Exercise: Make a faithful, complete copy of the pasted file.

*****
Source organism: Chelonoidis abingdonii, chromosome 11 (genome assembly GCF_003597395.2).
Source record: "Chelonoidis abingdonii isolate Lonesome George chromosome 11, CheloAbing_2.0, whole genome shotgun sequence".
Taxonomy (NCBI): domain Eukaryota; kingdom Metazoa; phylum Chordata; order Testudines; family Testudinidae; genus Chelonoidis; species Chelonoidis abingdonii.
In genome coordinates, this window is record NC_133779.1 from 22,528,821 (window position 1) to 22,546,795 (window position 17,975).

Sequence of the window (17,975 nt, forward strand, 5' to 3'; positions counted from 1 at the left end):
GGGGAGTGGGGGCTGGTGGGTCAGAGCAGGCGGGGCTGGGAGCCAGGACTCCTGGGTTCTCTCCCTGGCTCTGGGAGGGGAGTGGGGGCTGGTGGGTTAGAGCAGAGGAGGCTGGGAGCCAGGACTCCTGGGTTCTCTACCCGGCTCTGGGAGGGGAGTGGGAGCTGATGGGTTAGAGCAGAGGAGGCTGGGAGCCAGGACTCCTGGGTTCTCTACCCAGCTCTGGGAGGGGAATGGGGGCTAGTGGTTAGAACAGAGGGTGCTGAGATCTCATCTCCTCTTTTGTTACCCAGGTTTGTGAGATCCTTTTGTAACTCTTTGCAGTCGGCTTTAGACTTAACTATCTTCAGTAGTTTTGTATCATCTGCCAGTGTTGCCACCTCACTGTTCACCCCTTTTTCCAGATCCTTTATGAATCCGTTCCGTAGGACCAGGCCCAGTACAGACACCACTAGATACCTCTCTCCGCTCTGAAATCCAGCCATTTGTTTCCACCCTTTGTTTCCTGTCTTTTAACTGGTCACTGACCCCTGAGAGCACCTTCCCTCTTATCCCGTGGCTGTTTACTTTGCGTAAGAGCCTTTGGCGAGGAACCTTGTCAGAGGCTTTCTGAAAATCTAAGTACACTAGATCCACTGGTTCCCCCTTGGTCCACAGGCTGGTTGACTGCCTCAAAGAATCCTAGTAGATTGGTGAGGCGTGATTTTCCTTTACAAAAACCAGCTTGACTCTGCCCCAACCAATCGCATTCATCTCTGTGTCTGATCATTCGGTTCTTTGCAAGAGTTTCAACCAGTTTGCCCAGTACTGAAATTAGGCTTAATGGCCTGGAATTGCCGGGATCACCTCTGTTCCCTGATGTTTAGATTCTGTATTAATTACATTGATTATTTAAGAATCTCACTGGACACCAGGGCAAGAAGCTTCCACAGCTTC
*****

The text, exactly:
Source organism: Chelonoidis abingdonii, chromosome 11 (genome assembly GCF_003597395.2).
Source record: "Chelonoidis abingdonii isolate Lonesome George chromosome 11, CheloAbing_2.0, whole genome shotgun sequence".
Taxonomy (NCBI): domain Eukaryota; kingdom Metazoa; phylum Chordata; order Testudines; family Testudinidae; genus Chelonoidis; species Chelonoidis abingdonii.
In genome coordinates, this window is record NC_133779.1 from 22,528,821 (window position 1) to 22,546,795 (window position 17,975).

Sequence of the window (17,975 nt, forward strand, 5' to 3'; positions counted from 1 at the left end):
GGGGAGTGGGGGCTGGTGGGTCAGAGCAGGCGGGGCTGGGAGCCAGGACTCCTGGGTTCTCTCCCTGGCTCTGGGAGGGGAGTGGGGGCTGGTGGGTTAGAGCAGAGGAGGCTGGGAGCCAGGACTCCTGGGTTCTCTACCCGGCTCTGGGAGGGGAGTGGGAGCTGATGGGTTAGAGCAGAGGAGGCTGGGAGCCAGGACTCCTGGGTTCTCTACCCAGCTCTGGGAGGGGAATGGGGGCTAGTGGTTAGAACAGAGGGTGCTGAGATCTCATCTCCTCTTTTGTTACCCAGGTTTGTGAGATCCTTTTGTAACTCTTTGCAGTCGGCTTTAGACTTAACTATCTTCAGTAGTTTTGTATCATCTGCCAGTGTTGCCACCTCACTGTTCACCCCTTTTTCCAGATCCTTTATGAATCCGTTCCGTAGGACCAGGCCCAGTACAGACACCACTAGATACCTCTCTCCGCTCTGAAATCCAGCCATTTGTTTCCACCCTTTGTTTCCTGTCTTTTAACTGGTCACTGACCCCTGAGAGCACCTTCCCTCTTATCCCGTGGCTGTTTACTTTGCGTAAGAGCCTTTGGCGAGGAACCTTGTCAGAGGCTTTCTGAAAATCTAAGTACACTAGATCCACTGGTTCCCCCTTGGTCCACAGGCTGGTTGACTGCCTCAAAGAATCCTAGTAGATTGGTGAGGCGTGATTTTCCTTTACAAAAACCAGCTTGACTCTGCCCCAACCAATCGCATTCATCTCTGTGTCTGATCATTCGGTTCTTTGCAAGAGTTTCAACCAGTTTGCCCAGTACTGAAATTAGGCTTAATGGCCTGGAATTGCCGGGATCACCTCTGTTCCCTGATGTTTAGATTCTGTATTAATTACATTGATTATTTAAGAATCTCACTGGACACCAGGGCAAGAAGCTTCCACAGCTTC